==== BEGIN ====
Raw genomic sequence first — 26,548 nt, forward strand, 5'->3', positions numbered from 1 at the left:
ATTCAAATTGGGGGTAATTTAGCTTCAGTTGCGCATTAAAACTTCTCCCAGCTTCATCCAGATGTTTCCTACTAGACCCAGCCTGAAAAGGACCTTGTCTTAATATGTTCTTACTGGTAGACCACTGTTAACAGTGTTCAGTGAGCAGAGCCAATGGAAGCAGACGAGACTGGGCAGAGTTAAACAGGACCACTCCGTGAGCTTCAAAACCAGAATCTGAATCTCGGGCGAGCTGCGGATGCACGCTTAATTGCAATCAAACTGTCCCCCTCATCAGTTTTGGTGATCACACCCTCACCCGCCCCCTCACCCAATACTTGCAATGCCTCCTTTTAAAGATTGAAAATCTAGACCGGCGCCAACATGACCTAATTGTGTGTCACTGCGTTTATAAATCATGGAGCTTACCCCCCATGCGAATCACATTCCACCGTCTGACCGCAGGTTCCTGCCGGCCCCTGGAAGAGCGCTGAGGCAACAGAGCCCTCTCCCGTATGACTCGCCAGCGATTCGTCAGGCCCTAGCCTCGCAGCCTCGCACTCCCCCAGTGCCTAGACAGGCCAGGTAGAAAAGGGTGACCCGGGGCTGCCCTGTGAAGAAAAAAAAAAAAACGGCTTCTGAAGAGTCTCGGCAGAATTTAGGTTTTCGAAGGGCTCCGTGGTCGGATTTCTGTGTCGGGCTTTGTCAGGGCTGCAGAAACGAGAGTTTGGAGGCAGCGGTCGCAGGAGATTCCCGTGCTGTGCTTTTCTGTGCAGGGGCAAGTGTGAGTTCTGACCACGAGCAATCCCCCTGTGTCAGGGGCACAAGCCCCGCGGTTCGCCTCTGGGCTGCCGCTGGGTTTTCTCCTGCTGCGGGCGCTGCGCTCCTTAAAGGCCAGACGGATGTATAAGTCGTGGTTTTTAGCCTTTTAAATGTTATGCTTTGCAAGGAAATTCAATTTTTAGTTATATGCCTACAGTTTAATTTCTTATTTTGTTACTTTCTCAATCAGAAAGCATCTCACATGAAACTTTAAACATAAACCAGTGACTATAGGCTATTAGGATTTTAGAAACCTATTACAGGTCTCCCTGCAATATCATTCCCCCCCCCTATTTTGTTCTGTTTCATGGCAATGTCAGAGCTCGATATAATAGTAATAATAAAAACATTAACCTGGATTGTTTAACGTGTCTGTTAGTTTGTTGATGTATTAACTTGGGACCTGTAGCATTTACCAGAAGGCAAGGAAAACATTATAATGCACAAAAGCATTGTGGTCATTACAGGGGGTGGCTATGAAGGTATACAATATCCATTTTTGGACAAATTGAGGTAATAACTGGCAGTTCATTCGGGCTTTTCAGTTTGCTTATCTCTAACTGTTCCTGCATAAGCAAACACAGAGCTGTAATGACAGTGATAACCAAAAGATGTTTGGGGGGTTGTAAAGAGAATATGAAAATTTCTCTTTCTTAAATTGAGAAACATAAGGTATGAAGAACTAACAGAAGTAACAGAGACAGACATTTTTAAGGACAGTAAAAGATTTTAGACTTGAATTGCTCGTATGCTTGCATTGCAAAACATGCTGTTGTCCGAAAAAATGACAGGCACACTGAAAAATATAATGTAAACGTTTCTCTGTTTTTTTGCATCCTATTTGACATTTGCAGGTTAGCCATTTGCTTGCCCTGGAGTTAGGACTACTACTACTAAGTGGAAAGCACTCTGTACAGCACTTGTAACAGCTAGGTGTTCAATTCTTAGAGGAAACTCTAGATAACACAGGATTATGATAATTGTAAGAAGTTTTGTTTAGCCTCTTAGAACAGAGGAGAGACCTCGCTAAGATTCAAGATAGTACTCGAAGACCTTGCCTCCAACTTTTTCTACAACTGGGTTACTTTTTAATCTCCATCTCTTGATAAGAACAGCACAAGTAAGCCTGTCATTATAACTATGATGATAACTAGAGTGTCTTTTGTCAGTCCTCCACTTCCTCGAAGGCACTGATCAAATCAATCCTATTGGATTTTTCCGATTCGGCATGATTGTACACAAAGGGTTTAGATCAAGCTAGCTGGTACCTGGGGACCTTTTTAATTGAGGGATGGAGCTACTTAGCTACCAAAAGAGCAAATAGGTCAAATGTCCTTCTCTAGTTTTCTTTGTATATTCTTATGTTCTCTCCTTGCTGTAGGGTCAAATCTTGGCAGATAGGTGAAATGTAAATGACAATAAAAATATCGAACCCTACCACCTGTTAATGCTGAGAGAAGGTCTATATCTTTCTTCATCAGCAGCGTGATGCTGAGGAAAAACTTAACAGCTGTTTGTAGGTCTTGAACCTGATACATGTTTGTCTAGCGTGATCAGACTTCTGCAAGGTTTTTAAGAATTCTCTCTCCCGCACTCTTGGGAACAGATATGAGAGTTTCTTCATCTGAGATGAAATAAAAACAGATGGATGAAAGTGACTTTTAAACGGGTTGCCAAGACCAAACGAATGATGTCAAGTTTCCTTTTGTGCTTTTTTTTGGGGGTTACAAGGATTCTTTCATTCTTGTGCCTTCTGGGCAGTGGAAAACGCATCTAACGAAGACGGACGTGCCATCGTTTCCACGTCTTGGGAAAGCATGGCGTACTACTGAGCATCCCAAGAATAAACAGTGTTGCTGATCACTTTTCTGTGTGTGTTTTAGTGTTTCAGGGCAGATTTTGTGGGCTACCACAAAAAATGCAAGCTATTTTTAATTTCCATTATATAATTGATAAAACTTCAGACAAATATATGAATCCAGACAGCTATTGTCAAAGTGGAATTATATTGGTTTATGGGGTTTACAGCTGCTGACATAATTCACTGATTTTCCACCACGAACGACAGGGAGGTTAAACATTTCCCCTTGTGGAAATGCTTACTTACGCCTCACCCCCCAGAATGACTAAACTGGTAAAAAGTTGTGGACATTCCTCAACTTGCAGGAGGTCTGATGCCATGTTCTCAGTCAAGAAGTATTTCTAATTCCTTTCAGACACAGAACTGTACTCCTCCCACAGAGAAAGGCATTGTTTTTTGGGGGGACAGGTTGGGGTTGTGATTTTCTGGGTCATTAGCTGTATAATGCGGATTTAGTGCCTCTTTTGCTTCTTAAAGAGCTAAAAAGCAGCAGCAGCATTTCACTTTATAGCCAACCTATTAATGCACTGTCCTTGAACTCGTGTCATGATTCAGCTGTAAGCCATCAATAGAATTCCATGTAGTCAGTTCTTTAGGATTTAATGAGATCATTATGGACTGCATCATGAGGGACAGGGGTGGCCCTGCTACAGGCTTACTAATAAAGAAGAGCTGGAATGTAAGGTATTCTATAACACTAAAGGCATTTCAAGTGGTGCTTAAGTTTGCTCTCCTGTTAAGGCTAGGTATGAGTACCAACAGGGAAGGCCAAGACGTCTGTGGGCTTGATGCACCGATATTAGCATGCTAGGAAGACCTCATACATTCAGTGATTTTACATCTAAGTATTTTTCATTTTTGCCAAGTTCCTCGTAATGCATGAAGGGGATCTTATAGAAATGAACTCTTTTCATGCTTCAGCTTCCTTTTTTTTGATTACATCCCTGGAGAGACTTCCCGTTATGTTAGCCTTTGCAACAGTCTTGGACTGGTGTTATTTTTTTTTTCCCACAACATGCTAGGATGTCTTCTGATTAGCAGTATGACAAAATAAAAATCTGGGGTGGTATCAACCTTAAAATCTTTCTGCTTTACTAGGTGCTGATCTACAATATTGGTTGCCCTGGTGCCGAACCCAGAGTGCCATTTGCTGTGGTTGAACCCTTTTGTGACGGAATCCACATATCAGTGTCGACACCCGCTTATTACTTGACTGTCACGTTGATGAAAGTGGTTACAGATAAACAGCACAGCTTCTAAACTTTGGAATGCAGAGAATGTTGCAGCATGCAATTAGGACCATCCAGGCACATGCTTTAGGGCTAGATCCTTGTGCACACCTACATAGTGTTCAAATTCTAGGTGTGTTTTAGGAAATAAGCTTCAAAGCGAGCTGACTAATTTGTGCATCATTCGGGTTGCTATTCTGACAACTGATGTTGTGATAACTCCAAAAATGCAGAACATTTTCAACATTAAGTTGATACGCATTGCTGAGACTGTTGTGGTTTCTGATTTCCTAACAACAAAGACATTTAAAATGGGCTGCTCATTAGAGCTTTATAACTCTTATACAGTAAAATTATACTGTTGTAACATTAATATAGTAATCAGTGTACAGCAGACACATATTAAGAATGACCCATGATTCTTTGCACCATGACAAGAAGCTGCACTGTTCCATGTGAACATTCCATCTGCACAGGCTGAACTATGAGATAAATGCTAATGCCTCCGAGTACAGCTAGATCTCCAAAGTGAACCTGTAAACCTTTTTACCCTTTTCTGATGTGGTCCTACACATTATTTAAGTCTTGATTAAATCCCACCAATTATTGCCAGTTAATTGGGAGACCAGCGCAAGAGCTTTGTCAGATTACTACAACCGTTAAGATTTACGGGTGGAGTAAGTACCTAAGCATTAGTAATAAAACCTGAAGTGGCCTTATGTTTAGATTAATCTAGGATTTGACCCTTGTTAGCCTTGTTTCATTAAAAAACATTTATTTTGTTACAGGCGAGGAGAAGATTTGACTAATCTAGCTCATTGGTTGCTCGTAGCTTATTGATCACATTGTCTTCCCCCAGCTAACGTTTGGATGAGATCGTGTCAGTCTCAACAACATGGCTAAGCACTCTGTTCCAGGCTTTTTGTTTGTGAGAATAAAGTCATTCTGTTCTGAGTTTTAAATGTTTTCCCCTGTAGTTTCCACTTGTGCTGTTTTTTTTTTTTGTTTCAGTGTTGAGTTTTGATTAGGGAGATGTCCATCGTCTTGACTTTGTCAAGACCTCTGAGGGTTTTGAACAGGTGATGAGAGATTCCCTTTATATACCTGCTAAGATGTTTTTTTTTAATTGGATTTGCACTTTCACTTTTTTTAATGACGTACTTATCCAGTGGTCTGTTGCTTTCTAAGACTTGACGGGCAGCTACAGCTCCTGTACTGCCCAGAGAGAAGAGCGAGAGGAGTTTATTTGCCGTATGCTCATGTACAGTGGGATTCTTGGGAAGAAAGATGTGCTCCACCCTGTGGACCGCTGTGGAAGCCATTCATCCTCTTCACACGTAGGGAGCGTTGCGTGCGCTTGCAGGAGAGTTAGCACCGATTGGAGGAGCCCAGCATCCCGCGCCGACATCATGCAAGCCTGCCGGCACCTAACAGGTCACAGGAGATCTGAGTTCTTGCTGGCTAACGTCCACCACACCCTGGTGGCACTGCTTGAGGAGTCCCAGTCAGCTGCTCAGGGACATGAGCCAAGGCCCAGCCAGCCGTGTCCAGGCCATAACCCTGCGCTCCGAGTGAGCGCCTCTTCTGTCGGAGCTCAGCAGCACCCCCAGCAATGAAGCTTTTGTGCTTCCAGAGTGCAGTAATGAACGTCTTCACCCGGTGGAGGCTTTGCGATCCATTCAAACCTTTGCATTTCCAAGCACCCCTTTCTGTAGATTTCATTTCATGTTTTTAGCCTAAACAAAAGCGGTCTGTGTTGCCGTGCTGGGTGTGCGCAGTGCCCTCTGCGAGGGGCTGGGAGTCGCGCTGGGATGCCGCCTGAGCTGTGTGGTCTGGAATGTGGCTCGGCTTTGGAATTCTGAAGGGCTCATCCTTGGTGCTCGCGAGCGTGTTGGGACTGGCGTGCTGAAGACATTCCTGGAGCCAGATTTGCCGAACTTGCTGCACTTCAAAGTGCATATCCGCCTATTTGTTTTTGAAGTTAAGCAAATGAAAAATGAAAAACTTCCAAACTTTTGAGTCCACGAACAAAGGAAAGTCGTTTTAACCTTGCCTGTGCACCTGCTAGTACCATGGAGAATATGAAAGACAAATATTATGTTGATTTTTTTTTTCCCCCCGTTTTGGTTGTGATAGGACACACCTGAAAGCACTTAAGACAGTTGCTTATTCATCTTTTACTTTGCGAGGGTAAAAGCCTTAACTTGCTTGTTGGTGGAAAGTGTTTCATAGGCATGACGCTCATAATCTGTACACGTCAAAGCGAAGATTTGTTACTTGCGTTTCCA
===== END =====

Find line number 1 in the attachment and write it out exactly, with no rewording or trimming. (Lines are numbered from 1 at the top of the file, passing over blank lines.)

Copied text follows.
Raw genomic sequence first — 26,548 nt, forward strand, 5'->3', positions numbered from 1 at the left: